The Majority of Canadians Prefer a Fixed Mortgage—But Is It the Best Choice?

Posted on 7th April 2015

A new study shows that the majority of Canadians prefer fixed mortgages. While many first-time home buyers like the idea of fixed monthly mortgage payments, it’s important to remember that there’s more to finding the right mortgage than just the interest rate. And when it comes to getting the best mortgage, it pays to shop around.

More Canadians Choosing Fixed Mortgages

With the spring home-buying season heating up, more would-be property owners are looking to get pre-approved and find their dream homes. But when it comes to signing on the dotted line, most Canadians are choosing to lock in their monthly mortgage payments.

In fact, 57% of Canadians are selecting fixed mortgages , up sharply from 48% in 2014, and just 39% in 2011. By contrast, over the last number of years, a smaller percentage of Canadians would pick a variable-rate mortgage. Just 30% would select a variable-rate mortgage today.

On top of that, 11% of respondents were undecided between a fixed and variable-rate mortgage. That’s down from 19% in 2014 and a whopping 25% in 2011.

Canadians are favouring fixed-rate mortgages because they don’t think interest rates will fall further. Almost half (44%) of Canadians expect mortgage rates to increase next year, down from 47% in 2014 and 61% in 2011.

Still, 42% of Canadians believe interest rates will stay the same in the next 12 months, while nine percent think rates will fall even further. The fact of the matter is that there is a case to be made for even lower rates.

Will Interest Rates Fall Even Further?

The Canadian economy is highly dependent on oil and gas. In fact, crude oil accounts for roughly 14% of Canadian exports. Plunging oil prices, which have dropped from just over $106.00 per barrel last summer to around $47.00 today, are having a detrimental impact on the Canadian economy.

As a result, the Bank of Canada unexpectedly lowered its key lending rate (which affects variable mortgage rates) in January from 1.0% to 0.75%. Thanks to a weak global economy, oil prices are expected to remain lower for the near future.

The Bank of Canada has hinted that it will keep rates near record lows for a considerable period of time—and it has not ruled out further cuts.

Shopping Around for a Mortgage Can Save You Money

Fixed mortgages are an attractive option for those who want to know what their mortgage payments will be for the next five years.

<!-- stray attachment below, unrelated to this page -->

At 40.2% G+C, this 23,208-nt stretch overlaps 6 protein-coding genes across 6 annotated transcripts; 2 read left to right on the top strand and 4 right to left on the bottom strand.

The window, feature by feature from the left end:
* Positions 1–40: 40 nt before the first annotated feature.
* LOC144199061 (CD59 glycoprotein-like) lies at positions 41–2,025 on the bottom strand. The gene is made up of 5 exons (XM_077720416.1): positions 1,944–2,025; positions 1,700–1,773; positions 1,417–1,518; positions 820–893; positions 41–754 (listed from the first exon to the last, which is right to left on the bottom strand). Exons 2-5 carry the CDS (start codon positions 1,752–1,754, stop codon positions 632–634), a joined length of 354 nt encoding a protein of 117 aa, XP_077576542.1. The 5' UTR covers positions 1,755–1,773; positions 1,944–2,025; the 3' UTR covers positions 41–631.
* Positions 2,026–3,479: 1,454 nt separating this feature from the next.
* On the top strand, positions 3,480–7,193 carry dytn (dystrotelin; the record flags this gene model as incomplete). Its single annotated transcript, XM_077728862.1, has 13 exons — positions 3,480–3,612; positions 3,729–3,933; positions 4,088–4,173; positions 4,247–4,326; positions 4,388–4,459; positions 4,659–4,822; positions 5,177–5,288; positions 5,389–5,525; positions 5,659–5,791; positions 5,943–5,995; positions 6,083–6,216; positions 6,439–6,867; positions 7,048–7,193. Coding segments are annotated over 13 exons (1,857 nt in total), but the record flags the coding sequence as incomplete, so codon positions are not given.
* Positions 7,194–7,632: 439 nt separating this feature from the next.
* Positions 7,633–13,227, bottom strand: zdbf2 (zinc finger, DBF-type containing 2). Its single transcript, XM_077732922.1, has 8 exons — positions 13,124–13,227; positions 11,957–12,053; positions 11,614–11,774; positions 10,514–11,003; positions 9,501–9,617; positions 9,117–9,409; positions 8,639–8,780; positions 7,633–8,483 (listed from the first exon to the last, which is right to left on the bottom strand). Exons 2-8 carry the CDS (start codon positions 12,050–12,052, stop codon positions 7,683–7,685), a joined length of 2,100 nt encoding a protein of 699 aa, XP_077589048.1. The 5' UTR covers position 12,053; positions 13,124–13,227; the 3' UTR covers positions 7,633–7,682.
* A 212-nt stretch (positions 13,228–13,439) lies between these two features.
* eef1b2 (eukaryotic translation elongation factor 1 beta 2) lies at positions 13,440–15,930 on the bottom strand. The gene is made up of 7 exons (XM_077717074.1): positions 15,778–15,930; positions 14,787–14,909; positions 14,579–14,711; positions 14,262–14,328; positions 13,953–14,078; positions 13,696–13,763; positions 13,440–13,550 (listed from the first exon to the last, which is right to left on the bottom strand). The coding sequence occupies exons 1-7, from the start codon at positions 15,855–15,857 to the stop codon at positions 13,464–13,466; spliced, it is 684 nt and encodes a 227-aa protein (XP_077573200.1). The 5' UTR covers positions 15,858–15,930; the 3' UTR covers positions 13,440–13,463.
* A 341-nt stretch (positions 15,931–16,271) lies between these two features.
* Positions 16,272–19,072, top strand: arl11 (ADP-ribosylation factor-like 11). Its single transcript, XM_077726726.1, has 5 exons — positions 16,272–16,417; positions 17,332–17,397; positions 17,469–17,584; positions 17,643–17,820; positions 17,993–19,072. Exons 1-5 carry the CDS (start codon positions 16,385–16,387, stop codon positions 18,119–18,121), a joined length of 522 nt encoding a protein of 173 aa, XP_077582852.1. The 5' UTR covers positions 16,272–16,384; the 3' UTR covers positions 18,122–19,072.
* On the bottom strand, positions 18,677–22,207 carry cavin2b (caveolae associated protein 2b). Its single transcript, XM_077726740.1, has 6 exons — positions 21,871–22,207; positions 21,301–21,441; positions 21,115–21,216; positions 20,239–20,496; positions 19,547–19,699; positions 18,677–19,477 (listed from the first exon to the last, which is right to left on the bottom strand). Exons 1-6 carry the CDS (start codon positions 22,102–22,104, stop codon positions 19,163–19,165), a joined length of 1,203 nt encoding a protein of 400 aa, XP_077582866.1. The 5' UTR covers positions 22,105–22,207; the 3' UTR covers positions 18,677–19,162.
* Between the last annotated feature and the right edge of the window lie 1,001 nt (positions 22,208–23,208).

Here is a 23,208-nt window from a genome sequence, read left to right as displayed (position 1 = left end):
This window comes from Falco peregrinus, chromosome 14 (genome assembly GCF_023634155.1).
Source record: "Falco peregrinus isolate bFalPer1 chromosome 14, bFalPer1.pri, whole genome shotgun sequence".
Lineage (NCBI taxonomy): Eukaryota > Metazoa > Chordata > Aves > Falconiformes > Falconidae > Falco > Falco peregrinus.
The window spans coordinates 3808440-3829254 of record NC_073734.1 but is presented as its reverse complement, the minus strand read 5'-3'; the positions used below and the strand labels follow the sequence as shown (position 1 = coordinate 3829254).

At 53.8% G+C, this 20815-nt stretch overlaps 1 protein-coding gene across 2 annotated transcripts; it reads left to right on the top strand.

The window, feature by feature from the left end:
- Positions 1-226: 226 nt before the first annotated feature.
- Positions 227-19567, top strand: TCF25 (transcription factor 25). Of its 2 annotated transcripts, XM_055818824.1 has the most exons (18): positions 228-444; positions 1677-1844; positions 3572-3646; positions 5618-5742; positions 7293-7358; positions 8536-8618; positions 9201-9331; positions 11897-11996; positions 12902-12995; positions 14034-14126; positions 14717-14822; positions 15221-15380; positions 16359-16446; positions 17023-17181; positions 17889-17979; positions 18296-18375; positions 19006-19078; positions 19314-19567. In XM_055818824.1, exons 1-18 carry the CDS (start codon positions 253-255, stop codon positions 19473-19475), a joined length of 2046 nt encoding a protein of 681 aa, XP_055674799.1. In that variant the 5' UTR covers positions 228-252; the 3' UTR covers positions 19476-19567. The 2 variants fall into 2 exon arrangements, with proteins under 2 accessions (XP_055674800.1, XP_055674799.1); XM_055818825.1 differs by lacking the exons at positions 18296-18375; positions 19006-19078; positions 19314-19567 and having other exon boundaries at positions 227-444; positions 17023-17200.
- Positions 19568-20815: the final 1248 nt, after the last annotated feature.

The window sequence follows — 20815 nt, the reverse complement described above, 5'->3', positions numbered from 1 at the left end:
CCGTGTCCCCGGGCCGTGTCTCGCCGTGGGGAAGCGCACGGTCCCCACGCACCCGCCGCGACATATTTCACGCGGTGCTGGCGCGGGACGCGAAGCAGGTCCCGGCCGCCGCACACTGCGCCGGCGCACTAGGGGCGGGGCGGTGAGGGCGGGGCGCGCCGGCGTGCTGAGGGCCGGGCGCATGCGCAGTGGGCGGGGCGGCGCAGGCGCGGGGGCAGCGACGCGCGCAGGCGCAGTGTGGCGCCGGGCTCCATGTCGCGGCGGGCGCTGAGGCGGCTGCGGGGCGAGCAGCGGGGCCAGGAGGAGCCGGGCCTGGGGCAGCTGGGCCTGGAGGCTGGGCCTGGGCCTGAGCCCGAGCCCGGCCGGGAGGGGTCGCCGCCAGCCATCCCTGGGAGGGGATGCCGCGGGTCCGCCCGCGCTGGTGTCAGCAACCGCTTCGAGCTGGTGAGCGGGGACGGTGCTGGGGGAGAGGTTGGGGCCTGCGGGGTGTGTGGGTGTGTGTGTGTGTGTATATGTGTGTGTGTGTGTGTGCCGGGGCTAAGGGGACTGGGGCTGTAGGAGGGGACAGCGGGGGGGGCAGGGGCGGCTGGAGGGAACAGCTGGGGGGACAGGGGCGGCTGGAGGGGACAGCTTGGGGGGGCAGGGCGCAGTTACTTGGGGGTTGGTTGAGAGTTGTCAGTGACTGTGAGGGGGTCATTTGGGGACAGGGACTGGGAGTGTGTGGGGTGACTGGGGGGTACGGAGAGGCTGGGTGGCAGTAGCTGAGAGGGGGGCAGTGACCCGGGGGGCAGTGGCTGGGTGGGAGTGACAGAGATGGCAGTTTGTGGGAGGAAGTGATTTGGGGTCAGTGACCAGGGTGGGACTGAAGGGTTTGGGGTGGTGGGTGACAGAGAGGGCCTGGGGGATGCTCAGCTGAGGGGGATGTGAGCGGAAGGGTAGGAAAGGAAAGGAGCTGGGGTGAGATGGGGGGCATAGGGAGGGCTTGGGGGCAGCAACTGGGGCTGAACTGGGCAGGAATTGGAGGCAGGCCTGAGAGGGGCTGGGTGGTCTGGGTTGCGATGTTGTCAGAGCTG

But there is no one-size-fits-all approach to mortgages. The lowest rate does not necessarily mean the best mortgage. It’s important for first-time home buyers, or those thinking of refinancing or renewing their mortgages, to look beyond interest rates.

While rates are important when it comes to deciding whether or not you want to get a fixed or variable-rate mortgage, it’s also important to look at whether or not you can handle other incidentals, such as household expenses and unexpected costs.

There are a lot of factors to consider. And when it comes to finding the right financial product, it’s best to go with the licensed, independent agents at . Just because some of Canada’s biggest banks are advertising a low rate doesn’t mean it’s the lowest rate on the market. Nor does it mean it comes with the most flexible options.

Many first-time home buyers do not realize they can negotiate when it comes to getting a mortgage. Using a mortgage broker like is the optimal way to get the best rates and options.

Because the agents at are independent, we have access to mortgages from hundreds of different lenders. We can also get you pre-approved for a mortgage. Pre-approval lasts for 120 days and is locked in from the day you start the process.

If you’re trying to decide which kind of mortgage is best for you, contact today to set up a free consultation. Or apply online and one of our private mortgage specialists will help you set up an appointment at your earliest convenience.



“Canadians increasingly opting for peace of mind when it comes to their mortgage: CIBC,” CNW web site, March 30, 2015;

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